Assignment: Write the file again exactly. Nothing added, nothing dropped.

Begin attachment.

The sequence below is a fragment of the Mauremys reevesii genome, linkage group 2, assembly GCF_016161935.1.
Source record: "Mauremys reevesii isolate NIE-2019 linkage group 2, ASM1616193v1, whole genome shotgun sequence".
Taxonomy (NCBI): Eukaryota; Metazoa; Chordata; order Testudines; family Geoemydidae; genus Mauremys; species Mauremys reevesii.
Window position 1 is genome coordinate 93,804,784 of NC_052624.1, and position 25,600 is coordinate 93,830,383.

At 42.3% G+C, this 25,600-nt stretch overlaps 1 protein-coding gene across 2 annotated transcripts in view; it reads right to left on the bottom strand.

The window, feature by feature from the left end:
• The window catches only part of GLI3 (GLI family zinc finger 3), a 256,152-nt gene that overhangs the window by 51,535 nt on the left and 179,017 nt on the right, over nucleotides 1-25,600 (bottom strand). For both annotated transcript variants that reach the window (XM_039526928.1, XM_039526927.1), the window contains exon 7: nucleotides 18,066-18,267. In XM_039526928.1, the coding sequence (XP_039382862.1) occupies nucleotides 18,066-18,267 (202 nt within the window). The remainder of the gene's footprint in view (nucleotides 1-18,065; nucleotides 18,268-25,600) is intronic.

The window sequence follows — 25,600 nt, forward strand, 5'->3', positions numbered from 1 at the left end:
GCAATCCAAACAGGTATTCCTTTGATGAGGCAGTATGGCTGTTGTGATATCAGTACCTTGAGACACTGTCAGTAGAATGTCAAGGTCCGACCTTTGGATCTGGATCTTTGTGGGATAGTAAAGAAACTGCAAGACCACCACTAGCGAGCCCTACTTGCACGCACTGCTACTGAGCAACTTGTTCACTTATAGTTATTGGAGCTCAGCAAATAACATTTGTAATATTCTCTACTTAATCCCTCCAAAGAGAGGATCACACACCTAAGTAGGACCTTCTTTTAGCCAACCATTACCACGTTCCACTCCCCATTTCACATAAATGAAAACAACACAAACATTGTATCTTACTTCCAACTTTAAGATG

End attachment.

The sequence below is a fragment of the Mauremys reevesii genome, linkage group 2, assembly GCF_016161935.1.
Source record: "Mauremys reevesii isolate NIE-2019 linkage group 2, ASM1616193v1, whole genome shotgun sequence".
Taxonomy (NCBI): Eukaryota; Metazoa; Chordata; order Testudines; family Geoemydidae; genus Mauremys; species Mauremys reevesii.
Window position 1 is genome coordinate 93,804,784 of NC_052624.1, and position 25,600 is coordinate 93,830,383.

At 42.3% G+C, this 25,600-nt stretch overlaps 1 protein-coding gene across 2 annotated transcripts in view; it reads right to left on the bottom strand.

The window, feature by feature from the left end:
• The window catches only part of GLI3 (GLI family zinc finger 3), a 256,152-nt gene that overhangs the window by 51,535 nt on the left and 179,017 nt on the right, over nucleotides 1-25,600 (bottom strand). For both annotated transcript variants that reach the window (XM_039526928.1, XM_039526927.1), the window contains exon 7: nucleotides 18,066-18,267. In XM_039526928.1, the coding sequence (XP_039382862.1) occupies nucleotides 18,066-18,267 (202 nt within the window). The remainder of the gene's footprint in view (nucleotides 1-18,065; nucleotides 18,268-25,600) is intronic.

The window sequence follows — 25,600 nt, forward strand, 5'->3', positions numbered from 1 at the left end:
GCAATCCAAACAGGTATTCCTTTGATGAGGCAGTATGGCTGTTGTGATATCAGTACCTTGAGACACTGTCAGTAGAATGTCAAGGTCCGACCTTTGGATCTGGATCTTTGTGGGATAGTAAAGAAACTGCAAGACCACCACTAGCGAGCCCTACTTGCACGCACTGCTACTGAGCAACTTGTTCACTTATAGTTATTGGAGCTCAGCAAATAACATTTGTAATATTCTCTACTTAATCCCTCCAAAGAGAGGATCACACACCTAAGTAGGACCTTCTTTTAGCCAACCATTACCACGTTCCACTCCCCATTTCACATAAATGAAAACAACACAAACATTGTATCTTACTTCCAACTTTAAGATG